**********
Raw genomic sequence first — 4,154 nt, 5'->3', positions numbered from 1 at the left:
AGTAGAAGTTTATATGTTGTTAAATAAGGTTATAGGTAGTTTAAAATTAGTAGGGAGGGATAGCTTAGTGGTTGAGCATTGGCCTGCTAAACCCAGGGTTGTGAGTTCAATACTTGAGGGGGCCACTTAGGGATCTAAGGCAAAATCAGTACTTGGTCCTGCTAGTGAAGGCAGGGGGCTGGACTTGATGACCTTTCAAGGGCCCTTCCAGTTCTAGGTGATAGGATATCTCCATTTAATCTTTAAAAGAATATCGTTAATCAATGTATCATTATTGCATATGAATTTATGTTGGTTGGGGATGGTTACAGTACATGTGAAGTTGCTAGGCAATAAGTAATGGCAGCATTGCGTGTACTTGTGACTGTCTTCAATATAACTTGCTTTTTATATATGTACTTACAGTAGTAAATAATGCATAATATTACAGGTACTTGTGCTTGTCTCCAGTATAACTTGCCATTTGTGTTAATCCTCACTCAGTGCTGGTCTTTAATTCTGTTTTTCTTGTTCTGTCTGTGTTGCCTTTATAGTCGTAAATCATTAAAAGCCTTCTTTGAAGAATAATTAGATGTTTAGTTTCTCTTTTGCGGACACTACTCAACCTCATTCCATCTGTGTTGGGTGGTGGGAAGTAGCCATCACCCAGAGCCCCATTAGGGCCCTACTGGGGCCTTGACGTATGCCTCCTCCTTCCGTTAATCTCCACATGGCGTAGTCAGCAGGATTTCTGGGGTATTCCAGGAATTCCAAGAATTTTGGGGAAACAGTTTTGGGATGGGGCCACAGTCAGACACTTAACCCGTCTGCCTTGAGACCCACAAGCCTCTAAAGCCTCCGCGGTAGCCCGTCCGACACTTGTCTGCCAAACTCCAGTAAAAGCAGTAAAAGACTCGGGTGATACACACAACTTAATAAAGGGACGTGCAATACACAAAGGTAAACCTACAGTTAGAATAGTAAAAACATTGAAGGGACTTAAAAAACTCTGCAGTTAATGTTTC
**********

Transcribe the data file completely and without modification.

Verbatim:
Raw genomic sequence first — 4,154 nt, 5'->3', positions numbered from 1 at the left:
AGTAGAAGTTTATATGTTGTTAAATAAGGTTATAGGTAGTTTAAAATTAGTAGGGAGGGATAGCTTAGTGGTTGAGCATTGGCCTGCTAAACCCAGGGTTGTGAGTTCAATACTTGAGGGGGCCACTTAGGGATCTAAGGCAAAATCAGTACTTGGTCCTGCTAGTGAAGGCAGGGGGCTGGACTTGATGACCTTTCAAGGGCCCTTCCAGTTCTAGGTGATAGGATATCTCCATTTAATCTTTAAAAGAATATCGTTAATCAATGTATCATTATTGCATATGAATTTATGTTGGTTGGGGATGGTTACAGTACATGTGAAGTTGCTAGGCAATAAGTAATGGCAGCATTGCGTGTACTTGTGACTGTCTTCAATATAACTTGCTTTTTATATATGTACTTACAGTAGTAAATAATGCATAATATTACAGGTACTTGTGCTTGTCTCCAGTATAACTTGCCATTTGTGTTAATCCTCACTCAGTGCTGGTCTTTAATTCTGTTTTTCTTGTTCTGTCTGTGTTGCCTTTATAGTCGTAAATCATTAAAAGCCTTCTTTGAAGAATAATTAGATGTTTAGTTTCTCTTTTGCGGACACTACTCAACCTCATTCCATCTGTGTTGGGTGGTGGGAAGTAGCCATCACCCAGAGCCCCATTAGGGCCCTACTGGGGCCTTGACGTATGCCTCCTCCTTCCGTTAATCTCCACATGGCGTAGTCAGCAGGATTTCTGGGGTATTCCAGGAATTCCAAGAATTTTGGGGAAACAGTTTTGGGATGGGGCCACAGTCAGACACTTAACCCGTCTGCCTTGAGACCCACAAGCCTCTAAAGCCTCCGCGGTAGCCCGTCCGACACTTGTCTGCCAAACTCCAGTAAAAGCAGTAAAAGACTCGGGTGATACACACAACTTAATAAAGGGACGTGCAATACACAAAGGTAAACCTACAGTTAGAATAGTAAAAACATTGAAGGGACTTAAAAAACTCTGCAGTTAATGTTTC